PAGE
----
By forcing companies with more than £4,000 of assets to engage the services of an insolvency practitioner and undertake a formal winding up, whatever the balance of share capital to distributable reserves, HMRC is imposing an unnecessary and in the current economic environment wholly unjustifiable administrative burden on the business community. Anecdotal evidence from our members suggests that typical costs of a winding up currently run at around £6,000. The estimates on which HMT's original figures were based are already out of date. To enshrine these in legislation now would signal the survival of the mentality which treated cars costing more than £12,000 as 'expensive' in an era when the most modest of family hatchbacks cost that amount, and continues to apply the tax rules for 'higher paid employees' on anyone earning £8,500 or more – which is less than the full time National Minimum Wage. ACCA hopes that this is not HMRC's intention.

HMRC have produced no evidence of abuse of the current Concession. It is our understanding and experience is that where significant sums are concerned or there is a risk of creditors seeking to have the struck off company restored to the register, advisers will invariably recommend to shareholders that the fees be paid and the formalities observed to provide the certainty given by a formal dissolution.

Where distributable reserves exist significantly in excess of the £4,000 limit, the proposed new rules will simply force companies to pay for the services of an insolvency practitioner to wind the company up whether there is any other commercial justification for the administrative burden or not. There will be no increase in taxation. Where the share capital of the company exceeds £4,000, the first stage would be to reduce the issued share capital to £4,000. Again, the only community to benefit are insolvency practitioners and other professional advisers. The direct benefit to the Exchequer will be nil. In practice, the tax take may well be reduced, as it will only be in the marginal cases, where the difference between the income and chargeable gains treatment is less than £4,000, that shareholders will opt to pay the income tax rather than the insolvency practitioner's fees. Where the difference is greater than the cost of a formal winding up, the shareholders will go down that route, and pay tax on chargeable gains of a commensurately smaller amount than would otherwise have been the case.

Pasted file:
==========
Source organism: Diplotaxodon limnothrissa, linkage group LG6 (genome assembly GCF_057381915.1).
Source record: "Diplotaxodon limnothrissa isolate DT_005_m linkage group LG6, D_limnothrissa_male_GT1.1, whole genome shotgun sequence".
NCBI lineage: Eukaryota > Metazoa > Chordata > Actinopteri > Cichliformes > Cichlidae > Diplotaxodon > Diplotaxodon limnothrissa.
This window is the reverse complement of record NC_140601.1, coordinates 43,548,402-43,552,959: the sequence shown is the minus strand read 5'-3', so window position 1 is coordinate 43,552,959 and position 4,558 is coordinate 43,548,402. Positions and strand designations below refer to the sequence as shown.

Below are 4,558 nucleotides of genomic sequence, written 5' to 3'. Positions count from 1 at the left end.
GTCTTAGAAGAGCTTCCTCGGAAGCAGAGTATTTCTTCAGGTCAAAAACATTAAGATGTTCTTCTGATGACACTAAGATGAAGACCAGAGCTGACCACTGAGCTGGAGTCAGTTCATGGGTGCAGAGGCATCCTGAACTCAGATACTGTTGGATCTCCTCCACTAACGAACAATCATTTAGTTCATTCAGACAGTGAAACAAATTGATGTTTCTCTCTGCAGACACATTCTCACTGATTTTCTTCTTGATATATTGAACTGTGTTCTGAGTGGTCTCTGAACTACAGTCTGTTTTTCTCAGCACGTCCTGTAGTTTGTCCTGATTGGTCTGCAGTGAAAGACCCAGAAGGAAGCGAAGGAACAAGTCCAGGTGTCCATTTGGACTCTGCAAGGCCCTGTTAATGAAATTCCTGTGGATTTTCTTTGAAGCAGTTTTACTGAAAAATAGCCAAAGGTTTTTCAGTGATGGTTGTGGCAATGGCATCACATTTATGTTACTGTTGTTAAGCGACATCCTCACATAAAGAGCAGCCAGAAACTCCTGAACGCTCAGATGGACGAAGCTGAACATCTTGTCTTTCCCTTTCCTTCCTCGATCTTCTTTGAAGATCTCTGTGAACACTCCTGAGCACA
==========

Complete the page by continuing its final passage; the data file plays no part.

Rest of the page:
In any event, the indications from our membership are that there is no appetite to take on this new field of work. Insolvency practitioners do not see any value in carrying out formal liquidations in every case where the company is worth more than £4,000. Indeed, they have highlighted a risk that the Members' Voluntary Liquidation will become a commoditised product, rather than a professional service. Historically many firms of Insolvency Practitioners have been wary of the MVL arena. The combination of hope over reality on the part of Directors and Shareholders, combined with their acute awareness in a solvent liquidation that every pound paid in fees is a pound less in their pocket, means that the risks of this market place outweigh the benefits. The pressures on insolvency practitioners are bad enough when the shareholders have chosen to go down the route of a formal liquidation voluntarily. The situation is likely to be even worse where the advisers' fees are being imposed as a result of what will be perceived as an unnecessary change of position by HMRC.

In summary, ACCA welcomes the decision on the part of HMRC to preserve the benefit of this simple and hugely beneficial concession. However, we are concerned that by seeking to incorporate into the terms of the concession a monetary limit that has never previously been enforced, HMRC will destroy the value of the concession to a large part of the business community. This will have a knock on effect on the perception of HMRC. ACCA does not believe that it is wise in the current climate for HMRC to risk the loss of goodwill that the proposed imposition of cost and administrative burdens on shareholders and advisers would cause, particularly as the net amount of extra tax raised is likely to be so small.